“Glen Ford, black griot and journalist remembered.”
For readers and listeners across America and around the world, the name Glen Ford was not a strange one, for they read and heard the voice of a man who felt the heartbeats and sensed their rage.
Perhaps best known as co-founding the influential Black Agenda Report, Ford began his journey to journalism when he was hired at a black radio station in Georgia owned by the great musician and entrepreneur James Brown.
Most workers at such stations not only are paid poorly but must work doing a variety of jobs. Ford doubled me over in gut-clenching laughter when he told me that he came to work one day only to find the sales and advertising staff cutting grass. Why were they cutting the grass? Because Mr. Brown had told them to do so. Mr. Brown also suggested that Ford used the name “Ford” on the air instead of his birth name “Rutherford” because “Ford” was easier for listeners to remember.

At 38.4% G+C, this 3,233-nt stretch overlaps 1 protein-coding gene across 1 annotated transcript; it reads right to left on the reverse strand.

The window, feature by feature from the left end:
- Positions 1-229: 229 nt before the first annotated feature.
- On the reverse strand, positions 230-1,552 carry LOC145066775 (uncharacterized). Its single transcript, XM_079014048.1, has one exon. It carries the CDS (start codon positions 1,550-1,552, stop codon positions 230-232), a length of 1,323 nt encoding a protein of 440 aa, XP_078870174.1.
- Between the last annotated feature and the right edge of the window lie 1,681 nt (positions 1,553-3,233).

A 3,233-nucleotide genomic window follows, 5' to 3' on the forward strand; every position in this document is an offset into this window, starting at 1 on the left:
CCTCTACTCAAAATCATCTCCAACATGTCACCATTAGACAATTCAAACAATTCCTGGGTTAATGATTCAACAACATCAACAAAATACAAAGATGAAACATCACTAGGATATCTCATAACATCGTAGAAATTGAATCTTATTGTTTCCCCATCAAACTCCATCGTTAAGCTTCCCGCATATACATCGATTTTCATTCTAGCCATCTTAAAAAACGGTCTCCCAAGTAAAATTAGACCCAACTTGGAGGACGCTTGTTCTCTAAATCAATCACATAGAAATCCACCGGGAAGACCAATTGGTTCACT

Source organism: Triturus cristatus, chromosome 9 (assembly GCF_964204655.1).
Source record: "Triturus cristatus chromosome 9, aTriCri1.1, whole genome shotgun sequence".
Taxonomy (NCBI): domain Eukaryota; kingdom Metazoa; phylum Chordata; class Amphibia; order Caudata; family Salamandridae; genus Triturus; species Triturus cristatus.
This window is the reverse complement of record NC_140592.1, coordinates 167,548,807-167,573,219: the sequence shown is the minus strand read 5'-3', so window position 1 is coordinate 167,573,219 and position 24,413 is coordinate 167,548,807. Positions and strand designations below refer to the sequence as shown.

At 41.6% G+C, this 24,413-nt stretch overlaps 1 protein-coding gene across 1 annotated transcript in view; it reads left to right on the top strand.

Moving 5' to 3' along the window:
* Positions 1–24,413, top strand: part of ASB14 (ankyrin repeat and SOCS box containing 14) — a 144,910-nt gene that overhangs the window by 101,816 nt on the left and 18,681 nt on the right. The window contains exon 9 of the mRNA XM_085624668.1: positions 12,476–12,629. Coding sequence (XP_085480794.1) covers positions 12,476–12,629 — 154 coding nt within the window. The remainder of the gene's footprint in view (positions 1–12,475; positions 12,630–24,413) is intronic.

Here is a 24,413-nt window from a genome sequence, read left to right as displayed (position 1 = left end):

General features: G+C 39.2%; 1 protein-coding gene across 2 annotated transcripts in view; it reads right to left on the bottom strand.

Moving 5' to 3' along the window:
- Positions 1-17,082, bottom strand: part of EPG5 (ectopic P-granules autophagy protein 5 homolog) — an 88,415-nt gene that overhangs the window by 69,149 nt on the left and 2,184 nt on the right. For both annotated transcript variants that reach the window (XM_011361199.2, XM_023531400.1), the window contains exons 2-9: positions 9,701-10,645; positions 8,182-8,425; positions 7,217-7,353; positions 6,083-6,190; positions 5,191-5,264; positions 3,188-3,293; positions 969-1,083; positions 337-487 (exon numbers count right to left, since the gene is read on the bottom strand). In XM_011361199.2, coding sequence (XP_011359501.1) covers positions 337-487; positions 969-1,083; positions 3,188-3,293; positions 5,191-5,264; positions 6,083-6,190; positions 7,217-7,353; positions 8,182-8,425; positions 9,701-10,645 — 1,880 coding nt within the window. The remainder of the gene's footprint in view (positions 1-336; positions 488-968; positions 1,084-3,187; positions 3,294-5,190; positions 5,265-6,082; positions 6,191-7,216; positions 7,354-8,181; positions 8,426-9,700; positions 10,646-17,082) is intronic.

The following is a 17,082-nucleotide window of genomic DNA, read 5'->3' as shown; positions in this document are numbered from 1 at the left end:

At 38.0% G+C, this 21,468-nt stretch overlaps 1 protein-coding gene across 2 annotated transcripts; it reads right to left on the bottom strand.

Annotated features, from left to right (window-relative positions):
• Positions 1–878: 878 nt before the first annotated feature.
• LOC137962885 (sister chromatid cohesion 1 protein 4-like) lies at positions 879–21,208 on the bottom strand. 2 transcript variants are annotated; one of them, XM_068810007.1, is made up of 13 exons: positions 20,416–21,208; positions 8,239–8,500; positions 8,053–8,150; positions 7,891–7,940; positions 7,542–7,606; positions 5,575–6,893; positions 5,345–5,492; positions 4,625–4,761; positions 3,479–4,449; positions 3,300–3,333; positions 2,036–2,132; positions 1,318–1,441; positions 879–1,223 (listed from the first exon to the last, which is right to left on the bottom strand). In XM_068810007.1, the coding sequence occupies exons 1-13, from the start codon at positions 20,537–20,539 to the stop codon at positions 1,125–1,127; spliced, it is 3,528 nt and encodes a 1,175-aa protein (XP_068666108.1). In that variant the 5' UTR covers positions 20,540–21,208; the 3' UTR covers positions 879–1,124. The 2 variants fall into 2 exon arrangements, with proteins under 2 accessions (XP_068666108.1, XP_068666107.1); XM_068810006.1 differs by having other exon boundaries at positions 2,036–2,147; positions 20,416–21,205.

Glen Ford was a journalist who wrote his copy with fire and passion. He loved black people. He was a fierce and independent anti-imperialist. And he left the black political class who failed to protect and fight for black life.
He joined the Black Panther Party in his youth and became a socialist in his adult years. He saw 71 springtimes before returning to his ancestors.
From imprisoned nation, this is Mumia Abu-Jamal.
These commentaries are recorded by Prison Radio.